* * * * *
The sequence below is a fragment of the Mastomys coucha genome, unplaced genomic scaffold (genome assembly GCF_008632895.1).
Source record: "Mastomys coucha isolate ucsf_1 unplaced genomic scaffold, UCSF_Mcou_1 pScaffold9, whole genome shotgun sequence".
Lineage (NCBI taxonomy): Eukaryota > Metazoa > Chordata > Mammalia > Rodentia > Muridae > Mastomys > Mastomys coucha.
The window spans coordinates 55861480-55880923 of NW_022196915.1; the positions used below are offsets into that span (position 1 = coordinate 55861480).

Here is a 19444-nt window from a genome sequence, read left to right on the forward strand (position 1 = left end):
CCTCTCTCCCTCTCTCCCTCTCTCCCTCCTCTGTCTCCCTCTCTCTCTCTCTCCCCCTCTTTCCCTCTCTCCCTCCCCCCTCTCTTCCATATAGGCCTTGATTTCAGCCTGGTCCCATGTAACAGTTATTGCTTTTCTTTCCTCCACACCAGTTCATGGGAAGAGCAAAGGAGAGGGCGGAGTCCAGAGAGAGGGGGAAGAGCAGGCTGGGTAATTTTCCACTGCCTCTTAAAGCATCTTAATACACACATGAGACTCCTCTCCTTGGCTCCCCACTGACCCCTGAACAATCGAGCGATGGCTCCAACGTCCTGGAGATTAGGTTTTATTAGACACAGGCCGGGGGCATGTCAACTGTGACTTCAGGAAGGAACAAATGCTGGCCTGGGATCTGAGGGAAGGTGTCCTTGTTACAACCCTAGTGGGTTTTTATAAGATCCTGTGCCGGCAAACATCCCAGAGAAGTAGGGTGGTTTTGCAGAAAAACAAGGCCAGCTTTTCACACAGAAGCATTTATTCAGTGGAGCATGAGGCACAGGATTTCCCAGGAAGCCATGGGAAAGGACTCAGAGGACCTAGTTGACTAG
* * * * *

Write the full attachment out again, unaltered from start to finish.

The sequence below is a fragment of the Mastomys coucha genome, unplaced genomic scaffold (genome assembly GCF_008632895.1).
Source record: "Mastomys coucha isolate ucsf_1 unplaced genomic scaffold, UCSF_Mcou_1 pScaffold9, whole genome shotgun sequence".
Lineage (NCBI taxonomy): Eukaryota > Metazoa > Chordata > Mammalia > Rodentia > Muridae > Mastomys > Mastomys coucha.
The window spans coordinates 55861480-55880923 of NW_022196915.1; the positions used below are offsets into that span (position 1 = coordinate 55861480).

Here is a 19444-nt window from a genome sequence, read left to right on the forward strand (position 1 = left end):
CCTCTCTCCCTCTCTCCCTCTCTCCCTCCTCTGTCTCCCTCTCTCTCTCTCTCCCCCTCTTTCCCTCTCTCCCTCCCCCCTCTCTTCCATATAGGCCTTGATTTCAGCCTGGTCCCATGTAACAGTTATTGCTTTTCTTTCCTCCACACCAGTTCATGGGAAGAGCAAAGGAGAGGGCGGAGTCCAGAGAGAGGGGGAAGAGCAGGCTGGGTAATTTTCCACTGCCTCTTAAAGCATCTTAATACACACATGAGACTCCTCTCCTTGGCTCCCCACTGACCCCTGAACAATCGAGCGATGGCTCCAACGTCCTGGAGATTAGGTTTTATTAGACACAGGCCGGGGGCATGTCAACTGTGACTTCAGGAAGGAACAAATGCTGGCCTGGGATCTGAGGGAAGGTGTCCTTGTTACAACCCTAGTGGGTTTTTATAAGATCCTGTGCCGGCAAACATCCCAGAGAAGTAGGGTGGTTTTGCAGAAAAACAAGGCCAGCTTTTCACACAGAAGCATTTATTCAGTGGAGCATGAGGCACAGGATTTCCCAGGAAGCCATGGGAAAGGACTCAGAGGACCTAGTTGACTAG